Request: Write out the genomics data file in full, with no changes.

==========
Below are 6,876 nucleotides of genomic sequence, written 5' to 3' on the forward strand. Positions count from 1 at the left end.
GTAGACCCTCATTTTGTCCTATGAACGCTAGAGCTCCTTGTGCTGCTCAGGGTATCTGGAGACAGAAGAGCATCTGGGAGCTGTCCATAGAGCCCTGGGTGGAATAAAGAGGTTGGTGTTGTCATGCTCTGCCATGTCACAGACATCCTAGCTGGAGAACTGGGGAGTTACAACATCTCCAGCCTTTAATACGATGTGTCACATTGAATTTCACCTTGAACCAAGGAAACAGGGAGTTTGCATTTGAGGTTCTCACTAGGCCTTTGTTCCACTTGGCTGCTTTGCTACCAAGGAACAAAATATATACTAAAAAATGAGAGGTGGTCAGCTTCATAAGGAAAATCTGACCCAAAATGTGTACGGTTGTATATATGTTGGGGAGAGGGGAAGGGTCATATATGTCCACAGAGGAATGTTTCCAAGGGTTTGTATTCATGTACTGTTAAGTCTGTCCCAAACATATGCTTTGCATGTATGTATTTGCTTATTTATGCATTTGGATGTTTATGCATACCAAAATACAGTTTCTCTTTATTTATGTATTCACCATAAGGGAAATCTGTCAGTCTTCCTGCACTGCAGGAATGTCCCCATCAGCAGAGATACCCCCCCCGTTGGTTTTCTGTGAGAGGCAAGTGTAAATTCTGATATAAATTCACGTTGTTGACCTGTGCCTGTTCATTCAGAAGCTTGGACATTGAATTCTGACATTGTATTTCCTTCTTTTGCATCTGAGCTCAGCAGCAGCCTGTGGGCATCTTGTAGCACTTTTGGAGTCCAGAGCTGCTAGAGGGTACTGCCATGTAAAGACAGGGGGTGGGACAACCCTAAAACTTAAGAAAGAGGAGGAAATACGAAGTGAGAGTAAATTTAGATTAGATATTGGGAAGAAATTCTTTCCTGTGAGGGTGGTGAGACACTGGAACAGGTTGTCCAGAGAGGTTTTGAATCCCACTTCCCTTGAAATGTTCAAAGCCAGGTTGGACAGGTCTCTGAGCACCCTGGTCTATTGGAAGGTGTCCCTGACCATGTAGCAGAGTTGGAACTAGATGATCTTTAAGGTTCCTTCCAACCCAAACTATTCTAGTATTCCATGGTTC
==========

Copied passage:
Below are 6,876 nucleotides of genomic sequence, written 5' to 3' on the forward strand. Positions count from 1 at the left end.
GTAGACCCTCATTTTGTCCTATGAACGCTAGAGCTCCTTGTGCTGCTCAGGGTATCTGGAGACAGAAGAGCATCTGGGAGCTGTCCATAGAGCCCTGGGTGGAATAAAGAGGTTGGTGTTGTCATGCTCTGCCATGTCACAGACATCCTAGCTGGAGAACTGGGGAGTTACAACATCTCCAGCCTTTAATACGATGTGTCACATTGAATTTCACCTTGAACCAAGGAAACAGGGAGTTTGCATTTGAGGTTCTCACTAGGCCTTTGTTCCACTTGGCTGCTTTGCTACCAAGGAACAAAATATATACTAAAAAATGAGAGGTGGTCAGCTTCATAAGGAAAATCTGACCCAAAATGTGTACGGTTGTATATATGTTGGGGAGAGGGGAAGGGTCATATATGTCCACAGAGGAATGTTTCCAAGGGTTTGTATTCATGTACTGTTAAGTCTGTCCCAAACATATGCTTTGCATGTATGTATTTGCTTATTTATGCATTTGGATGTTTATGCATACCAAAATACAGTTTCTCTTTATTTATGTATTCACCATAAGGGAAATCTGTCAGTCTTCCTGCACTGCAGGAATGTCCCCATCAGCAGAGATACCCCCCCCGTTGGTTTTCTGTGAGAGGCAAGTGTAAATTCTGATATAAATTCACGTTGTTGACCTGTGCCTGTTCATTCAGAAGCTTGGACATTGAATTCTGACATTGTATTTCCTTCTTTTGCATCTGAGCTCAGCAGCAGCCTGTGGGCATCTTGTAGCACTTTTGGAGTCCAGAGCTGCTAGAGGGTACTGCCATGTAAAGACAGGGGGTGGGACAACCCTAAAACTTAAGAAAGAGGAGGAAATACGAAGTGAGAGTAAATTTAGATTAGATATTGGGAAGAAATTCTTTCCTGTGAGGGTGGTGAGACACTGGAACAGGTTGTCCAGAGAGGTTTTGAATCCCACTTCCCTTGAAATGTTCAAAGCCAGGTTGGACAGGTCTCTGAGCACCCTGGTCTATTGGAAGGTGTCCCTGACCATGTAGCAGAGTTGGAACTAGATGATCTTTAAGGTTCCTTCCAACCCAAACTATTCTAGTATTCCATGGTTC